This month’s release of the ONS’s Annual Survey of Hours and Earnings suggest that Britain is beginning to bridge the gender pay gap. Admittedly, it’s far from where it needs to be but the growth since 2009 is promising. The ONS shows that the difference between men’s and women’s full-time median hourly pay is now 9.4% – down from 9.6% last year and 17.4% in 1997.
The gender pay varies massively depending how many hours people work each week and the type of role they are in. A significant development is that women actually earn more in part time roles than their male colleagues. The study says that for jobs where the number of paid hours worked by an employee is between 10 and 30, more women work in these jobs and the gender pay gap is in favour of women. The introduction of the National Living Wage (NLW) of £7.20 an hour for adults has helped increase wages at the bottom end of the earnings scale for both sexes.
However, this can’t be said for the world of full time employment. The trend turns on it’s head when looking at employees working over 30 hours per week. Becoming marginally closer throughout the majority of pay groups, the gap remains at around 20% for higher earners in full time employment. Critics argue that this growth is not quick enough and that it will still take decades to reach parity.
Why does the pay gap exist?
It’s all well and good discussing the statistics, but in order to move forward we have to ask why it exists in the first place? Frequently, women earn less than men for doing jobs of equal value. One of the main causes is the way women’s competences are valued compared to men’s. In addition the evaluation of performance, and hence pay level and career progression, may also be biased in favour of men. For example, where women and men are equally well qualified, more value can be attached to responsibility for capital than to responsibility for people.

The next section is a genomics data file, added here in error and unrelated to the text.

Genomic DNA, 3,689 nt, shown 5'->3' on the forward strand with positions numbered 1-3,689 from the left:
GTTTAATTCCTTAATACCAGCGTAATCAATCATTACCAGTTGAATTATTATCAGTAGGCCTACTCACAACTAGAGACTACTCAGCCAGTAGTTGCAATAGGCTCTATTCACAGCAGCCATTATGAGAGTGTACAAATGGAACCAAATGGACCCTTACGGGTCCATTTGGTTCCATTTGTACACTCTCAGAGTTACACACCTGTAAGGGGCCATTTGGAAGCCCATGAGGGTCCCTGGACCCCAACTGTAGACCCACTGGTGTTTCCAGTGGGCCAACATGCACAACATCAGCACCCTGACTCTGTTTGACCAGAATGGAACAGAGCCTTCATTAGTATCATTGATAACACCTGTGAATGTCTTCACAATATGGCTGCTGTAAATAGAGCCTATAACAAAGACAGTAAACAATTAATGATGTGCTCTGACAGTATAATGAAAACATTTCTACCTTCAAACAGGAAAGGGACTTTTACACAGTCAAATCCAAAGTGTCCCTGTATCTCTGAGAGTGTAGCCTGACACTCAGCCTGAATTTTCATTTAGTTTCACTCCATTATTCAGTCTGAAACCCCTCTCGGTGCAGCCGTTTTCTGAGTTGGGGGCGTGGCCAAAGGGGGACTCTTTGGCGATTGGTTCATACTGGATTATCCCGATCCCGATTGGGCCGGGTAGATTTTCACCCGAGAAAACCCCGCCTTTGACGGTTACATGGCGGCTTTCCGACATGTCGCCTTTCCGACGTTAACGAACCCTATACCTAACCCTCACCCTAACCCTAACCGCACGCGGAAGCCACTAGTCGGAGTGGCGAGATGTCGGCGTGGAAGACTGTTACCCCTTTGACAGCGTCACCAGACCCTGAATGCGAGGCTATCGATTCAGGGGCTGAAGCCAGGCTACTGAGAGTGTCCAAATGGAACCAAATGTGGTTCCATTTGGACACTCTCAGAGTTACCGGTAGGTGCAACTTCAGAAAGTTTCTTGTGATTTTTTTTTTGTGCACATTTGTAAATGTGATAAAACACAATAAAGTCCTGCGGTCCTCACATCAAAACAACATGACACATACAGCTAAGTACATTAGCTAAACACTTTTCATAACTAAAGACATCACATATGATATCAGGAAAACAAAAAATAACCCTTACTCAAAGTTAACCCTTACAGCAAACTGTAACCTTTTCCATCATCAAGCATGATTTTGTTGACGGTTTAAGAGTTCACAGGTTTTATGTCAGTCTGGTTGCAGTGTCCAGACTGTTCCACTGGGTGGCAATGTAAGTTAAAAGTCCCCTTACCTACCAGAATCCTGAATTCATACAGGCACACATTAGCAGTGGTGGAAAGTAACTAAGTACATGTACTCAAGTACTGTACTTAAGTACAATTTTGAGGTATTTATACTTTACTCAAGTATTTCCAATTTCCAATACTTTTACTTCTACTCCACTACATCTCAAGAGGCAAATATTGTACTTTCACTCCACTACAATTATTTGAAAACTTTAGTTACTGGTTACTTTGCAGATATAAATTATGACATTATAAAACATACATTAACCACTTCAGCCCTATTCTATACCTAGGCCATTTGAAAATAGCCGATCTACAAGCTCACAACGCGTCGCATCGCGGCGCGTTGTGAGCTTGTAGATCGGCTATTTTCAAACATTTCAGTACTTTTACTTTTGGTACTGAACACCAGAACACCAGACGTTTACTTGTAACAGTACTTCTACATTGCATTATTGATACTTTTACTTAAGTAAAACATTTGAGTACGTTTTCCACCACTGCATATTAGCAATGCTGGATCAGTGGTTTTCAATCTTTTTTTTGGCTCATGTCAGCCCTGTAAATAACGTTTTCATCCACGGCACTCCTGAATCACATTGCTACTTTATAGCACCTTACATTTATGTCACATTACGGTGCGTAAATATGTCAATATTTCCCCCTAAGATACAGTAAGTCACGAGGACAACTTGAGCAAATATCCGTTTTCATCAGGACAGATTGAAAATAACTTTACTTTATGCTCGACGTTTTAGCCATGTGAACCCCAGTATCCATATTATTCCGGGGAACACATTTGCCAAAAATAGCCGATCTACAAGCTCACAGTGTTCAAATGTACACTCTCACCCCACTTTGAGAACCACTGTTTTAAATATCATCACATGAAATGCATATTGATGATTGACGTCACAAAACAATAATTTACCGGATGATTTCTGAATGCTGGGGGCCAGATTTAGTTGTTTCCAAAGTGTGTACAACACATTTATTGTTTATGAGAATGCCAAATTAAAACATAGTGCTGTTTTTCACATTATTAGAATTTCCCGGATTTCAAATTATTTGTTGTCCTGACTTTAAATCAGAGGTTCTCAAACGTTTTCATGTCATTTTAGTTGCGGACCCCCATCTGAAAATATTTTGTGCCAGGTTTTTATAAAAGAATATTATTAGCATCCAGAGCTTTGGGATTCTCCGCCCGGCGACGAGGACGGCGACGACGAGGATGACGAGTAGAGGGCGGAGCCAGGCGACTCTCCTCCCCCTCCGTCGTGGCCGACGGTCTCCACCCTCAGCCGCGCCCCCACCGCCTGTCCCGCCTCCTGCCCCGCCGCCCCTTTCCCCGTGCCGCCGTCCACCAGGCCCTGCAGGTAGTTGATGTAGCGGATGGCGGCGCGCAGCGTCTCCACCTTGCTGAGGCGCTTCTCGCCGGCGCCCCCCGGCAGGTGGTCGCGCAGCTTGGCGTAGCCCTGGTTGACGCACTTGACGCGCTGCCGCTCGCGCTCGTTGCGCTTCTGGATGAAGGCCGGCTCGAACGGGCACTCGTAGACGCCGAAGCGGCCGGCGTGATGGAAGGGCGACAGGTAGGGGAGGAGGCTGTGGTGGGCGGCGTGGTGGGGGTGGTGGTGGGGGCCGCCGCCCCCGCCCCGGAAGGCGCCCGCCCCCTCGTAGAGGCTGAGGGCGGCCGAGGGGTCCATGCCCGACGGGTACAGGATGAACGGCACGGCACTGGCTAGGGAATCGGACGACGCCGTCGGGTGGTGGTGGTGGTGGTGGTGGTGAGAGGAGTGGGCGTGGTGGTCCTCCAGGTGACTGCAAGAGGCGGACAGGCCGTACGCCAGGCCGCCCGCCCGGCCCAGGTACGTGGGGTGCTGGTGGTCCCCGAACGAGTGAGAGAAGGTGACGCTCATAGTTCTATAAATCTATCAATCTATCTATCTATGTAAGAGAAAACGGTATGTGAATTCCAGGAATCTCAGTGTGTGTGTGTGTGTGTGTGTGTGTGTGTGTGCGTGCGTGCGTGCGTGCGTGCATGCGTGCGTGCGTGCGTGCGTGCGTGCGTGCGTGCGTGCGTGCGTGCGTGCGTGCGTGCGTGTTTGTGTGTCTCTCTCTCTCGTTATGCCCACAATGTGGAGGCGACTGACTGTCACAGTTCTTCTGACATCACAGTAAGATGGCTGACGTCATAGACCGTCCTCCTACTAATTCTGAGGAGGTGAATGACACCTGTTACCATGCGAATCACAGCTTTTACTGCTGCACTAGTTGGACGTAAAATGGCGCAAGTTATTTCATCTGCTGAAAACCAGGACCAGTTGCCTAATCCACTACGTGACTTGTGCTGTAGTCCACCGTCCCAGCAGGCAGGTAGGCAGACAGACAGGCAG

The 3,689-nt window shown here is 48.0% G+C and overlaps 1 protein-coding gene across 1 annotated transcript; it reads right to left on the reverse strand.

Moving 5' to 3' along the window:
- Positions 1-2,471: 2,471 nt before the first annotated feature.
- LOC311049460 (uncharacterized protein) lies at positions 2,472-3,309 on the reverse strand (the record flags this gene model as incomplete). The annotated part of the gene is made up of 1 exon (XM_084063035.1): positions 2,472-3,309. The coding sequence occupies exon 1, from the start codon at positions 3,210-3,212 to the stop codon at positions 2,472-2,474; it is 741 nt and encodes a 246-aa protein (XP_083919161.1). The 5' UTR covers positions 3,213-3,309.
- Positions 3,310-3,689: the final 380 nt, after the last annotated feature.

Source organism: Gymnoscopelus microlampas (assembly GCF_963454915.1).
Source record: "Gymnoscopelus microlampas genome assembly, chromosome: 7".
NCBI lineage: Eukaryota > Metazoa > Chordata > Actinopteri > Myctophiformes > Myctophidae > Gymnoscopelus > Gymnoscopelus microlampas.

It is often argues the women are too afraid to ask for the pay increases they deserve. In fact, men and women ask for pay increases at the same rate, according to a new study. Using data collected from 4,600 Australian workers across more than 800 employers, the study from the University of Wisconsin in the US and the University of Warwick and Cass Business School in the UK found “no difference” in the likelihood of asking between the two genders. Study co-author Andrew Oswald said that Australia was the “natural” testing place for these theories because “it is the only country in the world to collect systematic information on whether employees have asked for a rise [in pay]”.
The studies co-author Dr Amanda Goodall a professor at Cass Business School of the City University of London says “young women today are negotiating their pay and conditions more successfully than older females, and perhaps that will continue as they become more senior.” We hope that this trend will continue and that the encouragement and support from senior management to their young women employees will help to bridge the pay gap sooner than anticipated.
Hannah Ryle (Employer Brand Consultant, JobHoller)